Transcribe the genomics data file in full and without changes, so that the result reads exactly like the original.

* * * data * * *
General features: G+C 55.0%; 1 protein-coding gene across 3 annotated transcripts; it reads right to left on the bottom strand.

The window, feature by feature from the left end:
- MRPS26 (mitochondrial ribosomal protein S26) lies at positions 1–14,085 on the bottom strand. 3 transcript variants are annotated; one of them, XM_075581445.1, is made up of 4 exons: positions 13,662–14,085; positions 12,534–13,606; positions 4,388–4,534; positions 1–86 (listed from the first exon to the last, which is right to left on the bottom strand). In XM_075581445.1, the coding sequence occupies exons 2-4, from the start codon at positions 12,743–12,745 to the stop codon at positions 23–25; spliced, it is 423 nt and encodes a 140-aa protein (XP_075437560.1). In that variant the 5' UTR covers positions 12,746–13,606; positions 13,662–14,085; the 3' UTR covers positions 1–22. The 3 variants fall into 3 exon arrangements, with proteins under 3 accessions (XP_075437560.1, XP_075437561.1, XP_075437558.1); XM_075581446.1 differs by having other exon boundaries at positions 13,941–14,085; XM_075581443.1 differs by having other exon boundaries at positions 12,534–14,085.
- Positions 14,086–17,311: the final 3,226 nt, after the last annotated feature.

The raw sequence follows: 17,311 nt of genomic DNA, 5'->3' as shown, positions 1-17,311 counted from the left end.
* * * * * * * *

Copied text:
General features: G+C 55.0%; 1 protein-coding gene across 3 annotated transcripts; it reads right to left on the bottom strand.

The window, feature by feature from the left end:
- MRPS26 (mitochondrial ribosomal protein S26) lies at positions 1–14,085 on the bottom strand. 3 transcript variants are annotated; one of them, XM_075581445.1, is made up of 4 exons: positions 13,662–14,085; positions 12,534–13,606; positions 4,388–4,534; positions 1–86 (listed from the first exon to the last, which is right to left on the bottom strand). In XM_075581445.1, the coding sequence occupies exons 2-4, from the start codon at positions 12,743–12,745 to the stop codon at positions 23–25; spliced, it is 423 nt and encodes a 140-aa protein (XP_075437560.1). In that variant the 5' UTR covers positions 12,746–13,606; positions 13,662–14,085; the 3' UTR covers positions 1–22. The 3 variants fall into 3 exon arrangements, with proteins under 3 accessions (XP_075437560.1, XP_075437561.1, XP_075437558.1); XM_075581446.1 differs by having other exon boundaries at positions 13,941–14,085; XM_075581443.1 differs by having other exon boundaries at positions 12,534–14,085.
- Positions 14,086–17,311: the final 3,226 nt, after the last annotated feature.

The raw sequence follows: 17,311 nt of genomic DNA, 5'->3' as shown, positions 1-17,311 counted from the left end.